Investigating the impact of aircraft exit availability on egress time using computer simulation
Galea, Edwin R., Togher, Madelein and Lawrence, Peter (2010) Investigating the impact of aircraft exit availability on egress time using computer simulation. In: Klingsch, W.W.F., Rogsch, C., Schadschneider, A. and Schreckenberg, M., (eds.) Pedestrian and Evacuation Dynamics 2008. Springer-Verlag, Berlin / Heidelberg, Germany, pp. 411-423. ISBN 978-3-642-04503-5 (Print), 978-3-642-04504-2 (Online) (doi:10.1007/978-3-642-04504-2_35)Full text not available from this repository.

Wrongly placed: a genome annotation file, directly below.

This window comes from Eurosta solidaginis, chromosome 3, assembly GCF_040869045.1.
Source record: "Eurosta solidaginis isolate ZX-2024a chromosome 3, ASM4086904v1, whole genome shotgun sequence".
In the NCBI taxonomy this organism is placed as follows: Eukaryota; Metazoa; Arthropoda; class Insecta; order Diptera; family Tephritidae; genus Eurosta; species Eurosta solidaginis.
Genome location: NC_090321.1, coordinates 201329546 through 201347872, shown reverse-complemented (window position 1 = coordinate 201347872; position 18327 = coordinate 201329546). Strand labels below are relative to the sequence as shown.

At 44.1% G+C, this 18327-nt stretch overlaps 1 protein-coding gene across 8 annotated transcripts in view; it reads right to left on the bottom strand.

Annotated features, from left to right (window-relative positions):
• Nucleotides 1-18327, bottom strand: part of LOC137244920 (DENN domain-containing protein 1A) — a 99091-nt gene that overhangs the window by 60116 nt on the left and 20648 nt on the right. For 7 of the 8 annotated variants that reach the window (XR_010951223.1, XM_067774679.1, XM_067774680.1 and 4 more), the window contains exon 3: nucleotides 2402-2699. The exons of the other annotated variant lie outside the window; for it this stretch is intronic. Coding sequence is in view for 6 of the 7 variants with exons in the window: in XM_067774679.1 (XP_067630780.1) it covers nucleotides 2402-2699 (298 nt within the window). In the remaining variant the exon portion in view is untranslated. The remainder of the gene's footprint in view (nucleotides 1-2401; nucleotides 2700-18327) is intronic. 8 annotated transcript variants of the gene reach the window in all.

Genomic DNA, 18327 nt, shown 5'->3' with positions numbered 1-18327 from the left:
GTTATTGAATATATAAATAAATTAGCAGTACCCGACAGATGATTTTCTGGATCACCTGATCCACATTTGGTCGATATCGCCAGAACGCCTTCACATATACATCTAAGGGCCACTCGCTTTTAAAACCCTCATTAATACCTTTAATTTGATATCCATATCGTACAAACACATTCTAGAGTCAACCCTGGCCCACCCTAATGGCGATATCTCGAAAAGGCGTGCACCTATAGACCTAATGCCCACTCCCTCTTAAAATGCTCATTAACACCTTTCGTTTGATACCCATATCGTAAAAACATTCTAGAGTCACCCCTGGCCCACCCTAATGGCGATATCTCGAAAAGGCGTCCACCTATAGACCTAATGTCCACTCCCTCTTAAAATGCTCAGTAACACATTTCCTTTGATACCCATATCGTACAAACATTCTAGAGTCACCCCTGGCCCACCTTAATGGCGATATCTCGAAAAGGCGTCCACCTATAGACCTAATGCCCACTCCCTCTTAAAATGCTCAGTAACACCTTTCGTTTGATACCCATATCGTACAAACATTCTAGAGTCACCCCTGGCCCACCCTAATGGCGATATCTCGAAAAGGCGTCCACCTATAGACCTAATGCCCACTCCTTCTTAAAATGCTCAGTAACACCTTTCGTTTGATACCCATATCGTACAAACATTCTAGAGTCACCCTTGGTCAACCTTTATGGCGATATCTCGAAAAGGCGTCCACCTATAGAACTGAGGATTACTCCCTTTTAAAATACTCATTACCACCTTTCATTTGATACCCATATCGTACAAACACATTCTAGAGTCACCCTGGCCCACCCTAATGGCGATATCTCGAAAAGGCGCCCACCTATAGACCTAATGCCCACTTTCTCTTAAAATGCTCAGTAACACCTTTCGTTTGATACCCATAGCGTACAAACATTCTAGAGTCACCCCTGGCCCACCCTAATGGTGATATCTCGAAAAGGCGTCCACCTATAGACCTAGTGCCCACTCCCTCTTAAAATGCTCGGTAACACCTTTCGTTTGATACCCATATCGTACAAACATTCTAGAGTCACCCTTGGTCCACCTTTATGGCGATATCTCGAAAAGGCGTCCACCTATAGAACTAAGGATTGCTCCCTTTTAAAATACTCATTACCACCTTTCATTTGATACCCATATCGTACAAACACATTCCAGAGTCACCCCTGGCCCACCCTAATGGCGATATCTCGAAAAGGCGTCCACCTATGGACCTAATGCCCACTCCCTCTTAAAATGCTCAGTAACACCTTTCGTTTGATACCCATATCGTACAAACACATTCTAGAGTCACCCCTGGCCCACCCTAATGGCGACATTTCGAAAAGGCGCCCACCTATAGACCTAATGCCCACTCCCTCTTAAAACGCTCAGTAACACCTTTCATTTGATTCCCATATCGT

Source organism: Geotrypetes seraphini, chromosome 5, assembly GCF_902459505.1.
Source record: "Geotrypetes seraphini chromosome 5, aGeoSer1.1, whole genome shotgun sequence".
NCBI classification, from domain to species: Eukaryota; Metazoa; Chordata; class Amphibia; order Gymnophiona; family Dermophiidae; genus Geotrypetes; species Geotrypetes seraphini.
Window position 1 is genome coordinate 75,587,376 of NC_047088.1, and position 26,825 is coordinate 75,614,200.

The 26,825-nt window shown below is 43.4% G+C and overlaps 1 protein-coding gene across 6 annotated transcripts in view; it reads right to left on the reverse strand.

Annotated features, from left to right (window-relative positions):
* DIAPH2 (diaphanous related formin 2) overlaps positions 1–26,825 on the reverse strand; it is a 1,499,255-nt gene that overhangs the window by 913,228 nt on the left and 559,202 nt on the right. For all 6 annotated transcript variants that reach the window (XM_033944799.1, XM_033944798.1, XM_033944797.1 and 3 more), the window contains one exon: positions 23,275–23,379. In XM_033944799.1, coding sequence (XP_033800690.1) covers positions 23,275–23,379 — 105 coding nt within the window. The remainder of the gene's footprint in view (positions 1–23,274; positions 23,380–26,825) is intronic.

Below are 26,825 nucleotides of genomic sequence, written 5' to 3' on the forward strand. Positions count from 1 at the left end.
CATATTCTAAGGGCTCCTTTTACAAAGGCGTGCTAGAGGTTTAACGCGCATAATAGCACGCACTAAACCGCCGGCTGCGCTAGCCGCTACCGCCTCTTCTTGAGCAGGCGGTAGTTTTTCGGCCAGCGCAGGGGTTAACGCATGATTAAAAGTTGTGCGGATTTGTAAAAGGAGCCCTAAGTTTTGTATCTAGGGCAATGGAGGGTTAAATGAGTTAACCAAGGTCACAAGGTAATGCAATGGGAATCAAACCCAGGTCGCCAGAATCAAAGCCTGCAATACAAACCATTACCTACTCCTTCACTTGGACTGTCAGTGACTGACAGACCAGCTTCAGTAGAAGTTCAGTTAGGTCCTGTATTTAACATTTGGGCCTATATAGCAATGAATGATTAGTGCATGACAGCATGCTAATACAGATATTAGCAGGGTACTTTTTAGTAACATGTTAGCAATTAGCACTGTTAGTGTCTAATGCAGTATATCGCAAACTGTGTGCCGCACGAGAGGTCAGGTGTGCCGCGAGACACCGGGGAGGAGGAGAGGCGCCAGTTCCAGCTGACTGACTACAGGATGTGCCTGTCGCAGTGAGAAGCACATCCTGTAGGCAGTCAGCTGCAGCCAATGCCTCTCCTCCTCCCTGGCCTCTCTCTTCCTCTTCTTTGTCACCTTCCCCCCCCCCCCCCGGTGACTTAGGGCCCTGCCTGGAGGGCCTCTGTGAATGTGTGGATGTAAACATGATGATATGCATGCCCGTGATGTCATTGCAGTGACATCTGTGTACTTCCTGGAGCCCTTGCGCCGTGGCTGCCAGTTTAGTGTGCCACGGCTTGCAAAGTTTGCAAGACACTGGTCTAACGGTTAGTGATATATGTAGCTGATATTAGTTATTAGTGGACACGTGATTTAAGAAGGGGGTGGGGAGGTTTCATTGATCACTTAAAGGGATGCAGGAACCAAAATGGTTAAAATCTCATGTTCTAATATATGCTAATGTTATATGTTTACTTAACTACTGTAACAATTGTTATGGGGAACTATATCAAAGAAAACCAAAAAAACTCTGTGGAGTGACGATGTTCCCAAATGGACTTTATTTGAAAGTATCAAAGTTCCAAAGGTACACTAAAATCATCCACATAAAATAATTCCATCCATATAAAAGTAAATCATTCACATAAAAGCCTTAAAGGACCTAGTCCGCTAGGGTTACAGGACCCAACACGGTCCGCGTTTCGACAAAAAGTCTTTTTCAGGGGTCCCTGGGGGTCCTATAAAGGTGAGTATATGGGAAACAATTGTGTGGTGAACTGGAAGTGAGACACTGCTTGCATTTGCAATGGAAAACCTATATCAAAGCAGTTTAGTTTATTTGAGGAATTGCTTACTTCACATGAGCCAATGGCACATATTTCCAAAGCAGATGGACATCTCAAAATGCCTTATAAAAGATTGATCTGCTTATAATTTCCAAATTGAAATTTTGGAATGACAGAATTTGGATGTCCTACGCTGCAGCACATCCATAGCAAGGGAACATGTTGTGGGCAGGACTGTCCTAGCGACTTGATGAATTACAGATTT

This paper examines the influence of exit availability on evacuation time for narrow body aircraft under certification trial conditions using computer simulation. A narrow body aircraft which has previously passed the certification trial is used as the test configuration. While maintaining the certification requirement of 50% of the available exits, six different configurations are examined. These include the standard certification and five other exit configurations based on commonly occurring exit combinations found in accidents. These configurations are based on data derived from the AASK database and the evacuation simulations are performed using the airEXODUS evacuation software. The results show that the certification practise of using half of the available exits predominately down one side of the aircraft is neither statistically relevant nor challenging. For the aircraft cabin layout examined, the exit configuration used in certification trial produces the shortest egress times. Furthermore, three of the six exit combinations investigated result in predicted egress times in excess of 90 seconds, suggesting that the aircraft would not satisfy the certification requirement under these conditions.
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